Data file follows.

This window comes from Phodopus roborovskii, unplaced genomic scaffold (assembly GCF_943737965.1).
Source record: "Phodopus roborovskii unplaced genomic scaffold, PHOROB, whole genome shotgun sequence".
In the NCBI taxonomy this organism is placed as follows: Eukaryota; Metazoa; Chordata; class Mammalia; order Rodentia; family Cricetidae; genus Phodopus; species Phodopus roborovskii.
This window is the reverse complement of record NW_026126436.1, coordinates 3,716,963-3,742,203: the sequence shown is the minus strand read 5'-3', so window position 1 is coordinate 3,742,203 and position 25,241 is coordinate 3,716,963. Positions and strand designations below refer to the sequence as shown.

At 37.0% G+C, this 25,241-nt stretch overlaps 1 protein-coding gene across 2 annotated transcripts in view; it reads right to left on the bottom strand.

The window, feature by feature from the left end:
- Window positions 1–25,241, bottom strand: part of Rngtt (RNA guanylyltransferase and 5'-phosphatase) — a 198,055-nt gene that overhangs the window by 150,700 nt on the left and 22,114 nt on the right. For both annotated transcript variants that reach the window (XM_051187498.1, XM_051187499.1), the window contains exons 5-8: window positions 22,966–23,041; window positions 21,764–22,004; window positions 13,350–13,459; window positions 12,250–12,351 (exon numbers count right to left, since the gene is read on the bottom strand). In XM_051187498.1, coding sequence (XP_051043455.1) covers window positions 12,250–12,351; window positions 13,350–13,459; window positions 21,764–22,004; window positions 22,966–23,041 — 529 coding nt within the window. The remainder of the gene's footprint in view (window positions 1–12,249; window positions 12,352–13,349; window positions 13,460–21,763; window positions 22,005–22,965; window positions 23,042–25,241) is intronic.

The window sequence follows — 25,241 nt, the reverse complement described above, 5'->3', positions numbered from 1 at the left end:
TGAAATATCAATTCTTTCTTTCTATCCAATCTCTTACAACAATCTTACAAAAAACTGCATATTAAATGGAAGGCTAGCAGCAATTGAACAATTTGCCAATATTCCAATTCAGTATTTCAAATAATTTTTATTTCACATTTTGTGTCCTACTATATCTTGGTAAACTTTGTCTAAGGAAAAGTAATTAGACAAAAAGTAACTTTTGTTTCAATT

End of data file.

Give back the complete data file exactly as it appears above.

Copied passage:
This window comes from Phodopus roborovskii, unplaced genomic scaffold (assembly GCF_943737965.1).
Source record: "Phodopus roborovskii unplaced genomic scaffold, PHOROB, whole genome shotgun sequence".
In the NCBI taxonomy this organism is placed as follows: Eukaryota; Metazoa; Chordata; class Mammalia; order Rodentia; family Cricetidae; genus Phodopus; species Phodopus roborovskii.
This window is the reverse complement of record NW_026126436.1, coordinates 3,716,963-3,742,203: the sequence shown is the minus strand read 5'-3', so window position 1 is coordinate 3,742,203 and position 25,241 is coordinate 3,716,963. Positions and strand designations below refer to the sequence as shown.

At 37.0% G+C, this 25,241-nt stretch overlaps 1 protein-coding gene across 2 annotated transcripts in view; it reads right to left on the bottom strand.

The window, feature by feature from the left end:
- Window positions 1–25,241, bottom strand: part of Rngtt (RNA guanylyltransferase and 5'-phosphatase) — a 198,055-nt gene that overhangs the window by 150,700 nt on the left and 22,114 nt on the right. For both annotated transcript variants that reach the window (XM_051187498.1, XM_051187499.1), the window contains exons 5-8: window positions 22,966–23,041; window positions 21,764–22,004; window positions 13,350–13,459; window positions 12,250–12,351 (exon numbers count right to left, since the gene is read on the bottom strand). In XM_051187498.1, coding sequence (XP_051043455.1) covers window positions 12,250–12,351; window positions 13,350–13,459; window positions 21,764–22,004; window positions 22,966–23,041 — 529 coding nt within the window. The remainder of the gene's footprint in view (window positions 1–12,249; window positions 12,352–13,349; window positions 13,460–21,763; window positions 22,005–22,965; window positions 23,042–25,241) is intronic.

The window sequence follows — 25,241 nt, the reverse complement described above, 5'->3', positions numbered from 1 at the left end:
TGAAATATCAATTCTTTCTTTCTATCCAATCTCTTACAACAATCTTACAAAAAACTGCATATTAAATGGAAGGCTAGCAGCAATTGAACAATTTGCCAATATTCCAATTCAGTATTTCAAATAATTTTTATTTCACATTTTGTGTCCTACTATATCTTGGTAAACTTTGTCTAAGGAAAAGTAATTAGACAAAAAGTAACTTTTGTTTCAATT